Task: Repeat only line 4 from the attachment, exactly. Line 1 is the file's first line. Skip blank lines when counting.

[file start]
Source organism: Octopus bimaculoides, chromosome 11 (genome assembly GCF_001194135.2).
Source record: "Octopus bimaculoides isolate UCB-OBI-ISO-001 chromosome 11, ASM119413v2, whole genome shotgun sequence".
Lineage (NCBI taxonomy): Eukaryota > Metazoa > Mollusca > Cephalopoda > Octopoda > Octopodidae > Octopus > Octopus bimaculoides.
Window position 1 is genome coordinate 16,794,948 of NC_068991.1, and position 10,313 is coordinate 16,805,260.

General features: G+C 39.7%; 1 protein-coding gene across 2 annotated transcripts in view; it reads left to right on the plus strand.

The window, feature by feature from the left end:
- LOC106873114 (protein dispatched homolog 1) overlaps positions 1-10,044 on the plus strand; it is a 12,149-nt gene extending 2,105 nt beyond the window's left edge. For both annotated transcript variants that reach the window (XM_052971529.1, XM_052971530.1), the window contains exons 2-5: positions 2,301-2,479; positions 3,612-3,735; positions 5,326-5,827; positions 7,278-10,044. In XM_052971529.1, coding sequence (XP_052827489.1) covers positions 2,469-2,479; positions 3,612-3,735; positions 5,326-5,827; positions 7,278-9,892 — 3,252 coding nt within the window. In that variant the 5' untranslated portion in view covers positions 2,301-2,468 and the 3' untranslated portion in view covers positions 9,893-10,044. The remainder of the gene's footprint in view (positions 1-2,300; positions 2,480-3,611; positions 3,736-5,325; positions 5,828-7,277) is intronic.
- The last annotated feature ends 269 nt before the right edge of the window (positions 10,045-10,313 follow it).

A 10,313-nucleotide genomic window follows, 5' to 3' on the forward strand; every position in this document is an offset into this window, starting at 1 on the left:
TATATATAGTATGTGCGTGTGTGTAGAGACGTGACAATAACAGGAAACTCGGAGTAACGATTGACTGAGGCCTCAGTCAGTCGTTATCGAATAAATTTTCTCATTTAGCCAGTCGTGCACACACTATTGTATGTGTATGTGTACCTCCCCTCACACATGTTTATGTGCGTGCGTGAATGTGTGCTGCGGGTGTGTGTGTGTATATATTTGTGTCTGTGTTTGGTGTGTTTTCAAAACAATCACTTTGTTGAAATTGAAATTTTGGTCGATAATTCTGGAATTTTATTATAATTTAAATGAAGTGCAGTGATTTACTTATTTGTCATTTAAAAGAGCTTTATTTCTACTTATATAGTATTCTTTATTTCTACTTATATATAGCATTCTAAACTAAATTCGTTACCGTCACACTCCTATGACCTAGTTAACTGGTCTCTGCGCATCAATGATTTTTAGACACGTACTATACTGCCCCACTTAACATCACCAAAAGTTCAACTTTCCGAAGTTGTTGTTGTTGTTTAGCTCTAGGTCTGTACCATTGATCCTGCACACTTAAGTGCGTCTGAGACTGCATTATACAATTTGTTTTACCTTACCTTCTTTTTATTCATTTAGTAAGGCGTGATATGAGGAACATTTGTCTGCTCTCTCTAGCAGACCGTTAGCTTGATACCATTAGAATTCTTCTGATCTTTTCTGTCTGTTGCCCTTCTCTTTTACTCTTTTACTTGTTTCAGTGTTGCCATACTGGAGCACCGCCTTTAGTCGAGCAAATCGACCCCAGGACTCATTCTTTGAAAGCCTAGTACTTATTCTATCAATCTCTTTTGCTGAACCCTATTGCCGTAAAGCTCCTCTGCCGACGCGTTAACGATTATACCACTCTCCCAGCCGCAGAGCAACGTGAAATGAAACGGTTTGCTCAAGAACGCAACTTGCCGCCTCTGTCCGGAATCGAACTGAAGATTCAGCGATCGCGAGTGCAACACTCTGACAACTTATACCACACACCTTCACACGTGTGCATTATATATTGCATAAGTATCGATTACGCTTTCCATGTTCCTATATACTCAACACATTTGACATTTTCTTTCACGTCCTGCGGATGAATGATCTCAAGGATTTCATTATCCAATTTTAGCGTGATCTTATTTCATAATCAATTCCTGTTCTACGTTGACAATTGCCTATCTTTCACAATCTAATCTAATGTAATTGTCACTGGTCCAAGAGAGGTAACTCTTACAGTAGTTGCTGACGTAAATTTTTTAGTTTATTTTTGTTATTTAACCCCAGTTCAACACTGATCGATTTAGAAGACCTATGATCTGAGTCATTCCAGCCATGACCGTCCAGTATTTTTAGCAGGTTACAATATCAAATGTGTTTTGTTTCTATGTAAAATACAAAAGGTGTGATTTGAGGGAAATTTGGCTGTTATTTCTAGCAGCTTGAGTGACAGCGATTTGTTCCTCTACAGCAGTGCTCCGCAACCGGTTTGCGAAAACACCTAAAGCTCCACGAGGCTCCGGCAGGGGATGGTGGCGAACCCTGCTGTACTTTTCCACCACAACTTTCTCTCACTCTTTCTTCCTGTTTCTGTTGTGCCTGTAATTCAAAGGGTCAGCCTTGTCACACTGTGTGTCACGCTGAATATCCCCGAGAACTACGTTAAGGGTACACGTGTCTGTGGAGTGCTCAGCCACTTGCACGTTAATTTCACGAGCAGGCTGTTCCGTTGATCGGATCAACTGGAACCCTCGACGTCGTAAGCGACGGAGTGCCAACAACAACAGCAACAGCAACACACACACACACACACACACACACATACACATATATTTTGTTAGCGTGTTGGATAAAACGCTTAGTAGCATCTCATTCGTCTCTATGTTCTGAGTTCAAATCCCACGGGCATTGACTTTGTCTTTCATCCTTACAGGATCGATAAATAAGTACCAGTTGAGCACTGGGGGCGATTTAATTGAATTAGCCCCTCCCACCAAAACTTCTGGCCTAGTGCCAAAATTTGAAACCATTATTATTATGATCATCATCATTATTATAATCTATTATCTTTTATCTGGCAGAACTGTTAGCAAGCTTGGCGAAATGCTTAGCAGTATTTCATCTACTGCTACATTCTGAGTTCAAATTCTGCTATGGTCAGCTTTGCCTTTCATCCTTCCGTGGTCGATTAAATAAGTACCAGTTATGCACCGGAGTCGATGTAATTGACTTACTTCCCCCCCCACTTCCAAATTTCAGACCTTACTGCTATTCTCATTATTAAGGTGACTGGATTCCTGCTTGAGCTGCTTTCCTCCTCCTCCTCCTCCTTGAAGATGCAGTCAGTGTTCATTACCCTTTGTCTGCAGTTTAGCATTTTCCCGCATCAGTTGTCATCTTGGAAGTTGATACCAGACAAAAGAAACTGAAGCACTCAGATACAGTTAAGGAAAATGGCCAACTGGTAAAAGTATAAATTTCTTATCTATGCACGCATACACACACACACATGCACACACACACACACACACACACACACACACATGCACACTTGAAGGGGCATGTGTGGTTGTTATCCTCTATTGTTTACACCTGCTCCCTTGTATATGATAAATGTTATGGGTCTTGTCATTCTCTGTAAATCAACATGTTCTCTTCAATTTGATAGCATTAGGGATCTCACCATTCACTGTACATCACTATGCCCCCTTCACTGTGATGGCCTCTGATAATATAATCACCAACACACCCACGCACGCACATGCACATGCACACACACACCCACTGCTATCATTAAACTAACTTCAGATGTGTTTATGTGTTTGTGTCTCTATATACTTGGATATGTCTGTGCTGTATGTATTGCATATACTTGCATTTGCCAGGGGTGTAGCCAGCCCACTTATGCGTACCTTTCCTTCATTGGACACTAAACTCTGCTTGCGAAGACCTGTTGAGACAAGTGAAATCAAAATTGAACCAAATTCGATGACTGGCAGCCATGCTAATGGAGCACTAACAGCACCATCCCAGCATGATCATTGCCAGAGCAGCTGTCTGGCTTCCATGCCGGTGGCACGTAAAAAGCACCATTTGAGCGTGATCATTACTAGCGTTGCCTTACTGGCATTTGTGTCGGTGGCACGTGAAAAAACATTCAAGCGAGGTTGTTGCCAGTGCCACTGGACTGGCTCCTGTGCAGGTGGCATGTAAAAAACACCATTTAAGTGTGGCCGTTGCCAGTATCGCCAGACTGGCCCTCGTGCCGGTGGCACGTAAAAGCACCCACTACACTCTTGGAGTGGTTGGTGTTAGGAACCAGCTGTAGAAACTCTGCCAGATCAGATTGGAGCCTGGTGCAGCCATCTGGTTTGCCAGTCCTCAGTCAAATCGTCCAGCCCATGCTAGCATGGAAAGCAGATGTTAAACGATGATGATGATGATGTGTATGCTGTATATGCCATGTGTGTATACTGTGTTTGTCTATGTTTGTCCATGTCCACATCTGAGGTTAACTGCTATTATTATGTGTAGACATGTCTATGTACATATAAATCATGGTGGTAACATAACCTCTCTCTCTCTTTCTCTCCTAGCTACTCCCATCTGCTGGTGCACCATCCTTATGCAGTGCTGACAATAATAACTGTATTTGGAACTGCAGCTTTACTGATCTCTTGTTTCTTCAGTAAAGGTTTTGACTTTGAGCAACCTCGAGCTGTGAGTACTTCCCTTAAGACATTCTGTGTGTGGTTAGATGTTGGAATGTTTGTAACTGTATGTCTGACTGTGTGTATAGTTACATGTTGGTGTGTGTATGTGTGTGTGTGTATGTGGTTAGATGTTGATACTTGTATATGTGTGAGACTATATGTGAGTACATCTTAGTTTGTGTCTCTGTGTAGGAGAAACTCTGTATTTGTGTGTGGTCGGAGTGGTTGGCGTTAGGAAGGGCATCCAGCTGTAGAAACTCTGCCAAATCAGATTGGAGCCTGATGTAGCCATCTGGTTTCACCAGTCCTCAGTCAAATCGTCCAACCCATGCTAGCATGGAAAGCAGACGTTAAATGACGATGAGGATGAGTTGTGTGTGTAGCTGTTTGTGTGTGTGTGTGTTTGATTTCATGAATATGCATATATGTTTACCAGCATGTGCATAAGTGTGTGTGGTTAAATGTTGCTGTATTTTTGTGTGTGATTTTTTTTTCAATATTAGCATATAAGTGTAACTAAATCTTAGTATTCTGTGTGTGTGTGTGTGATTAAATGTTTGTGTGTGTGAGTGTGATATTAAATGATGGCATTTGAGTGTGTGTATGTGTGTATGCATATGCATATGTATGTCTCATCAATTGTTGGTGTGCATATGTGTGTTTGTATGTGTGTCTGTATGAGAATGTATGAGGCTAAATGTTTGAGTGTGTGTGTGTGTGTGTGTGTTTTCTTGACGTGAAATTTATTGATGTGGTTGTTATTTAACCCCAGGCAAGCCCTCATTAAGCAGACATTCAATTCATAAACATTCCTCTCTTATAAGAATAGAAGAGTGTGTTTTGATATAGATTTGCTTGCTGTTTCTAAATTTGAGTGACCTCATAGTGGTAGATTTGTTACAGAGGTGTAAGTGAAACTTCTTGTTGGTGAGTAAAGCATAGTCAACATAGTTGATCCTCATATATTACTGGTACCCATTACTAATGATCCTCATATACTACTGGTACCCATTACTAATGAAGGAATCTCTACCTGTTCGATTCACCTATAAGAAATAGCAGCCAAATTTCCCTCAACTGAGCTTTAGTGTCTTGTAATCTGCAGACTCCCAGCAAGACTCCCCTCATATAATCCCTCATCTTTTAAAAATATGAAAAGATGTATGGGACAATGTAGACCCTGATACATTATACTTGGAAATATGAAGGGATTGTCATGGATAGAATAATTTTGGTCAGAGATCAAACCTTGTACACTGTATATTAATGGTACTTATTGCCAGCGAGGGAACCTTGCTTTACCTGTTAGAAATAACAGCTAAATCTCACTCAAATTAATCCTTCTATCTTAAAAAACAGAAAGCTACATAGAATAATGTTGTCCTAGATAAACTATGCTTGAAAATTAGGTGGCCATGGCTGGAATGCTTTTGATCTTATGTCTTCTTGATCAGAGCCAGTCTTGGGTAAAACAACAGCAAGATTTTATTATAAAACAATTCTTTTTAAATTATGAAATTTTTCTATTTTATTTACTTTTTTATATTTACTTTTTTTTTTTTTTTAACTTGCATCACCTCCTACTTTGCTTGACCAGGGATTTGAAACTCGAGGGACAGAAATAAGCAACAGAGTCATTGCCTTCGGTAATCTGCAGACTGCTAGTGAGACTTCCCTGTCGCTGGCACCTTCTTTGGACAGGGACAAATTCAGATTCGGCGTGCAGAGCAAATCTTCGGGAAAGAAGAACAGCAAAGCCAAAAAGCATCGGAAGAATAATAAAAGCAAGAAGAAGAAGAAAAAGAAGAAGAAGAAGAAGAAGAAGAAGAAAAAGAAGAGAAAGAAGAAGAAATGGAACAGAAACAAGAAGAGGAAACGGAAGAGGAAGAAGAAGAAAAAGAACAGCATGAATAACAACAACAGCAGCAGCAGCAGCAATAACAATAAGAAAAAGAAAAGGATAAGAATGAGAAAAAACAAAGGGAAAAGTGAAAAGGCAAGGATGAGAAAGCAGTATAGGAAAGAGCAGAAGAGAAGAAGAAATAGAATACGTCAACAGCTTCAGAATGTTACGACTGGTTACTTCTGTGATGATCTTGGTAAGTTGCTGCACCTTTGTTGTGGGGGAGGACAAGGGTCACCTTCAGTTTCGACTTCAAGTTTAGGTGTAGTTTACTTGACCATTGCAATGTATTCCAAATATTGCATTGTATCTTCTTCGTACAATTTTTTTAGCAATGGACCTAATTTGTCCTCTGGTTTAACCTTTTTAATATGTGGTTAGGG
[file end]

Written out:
Window position 1 is genome coordinate 16,794,948 of NC_068991.1, and position 10,313 is coordinate 16,805,260.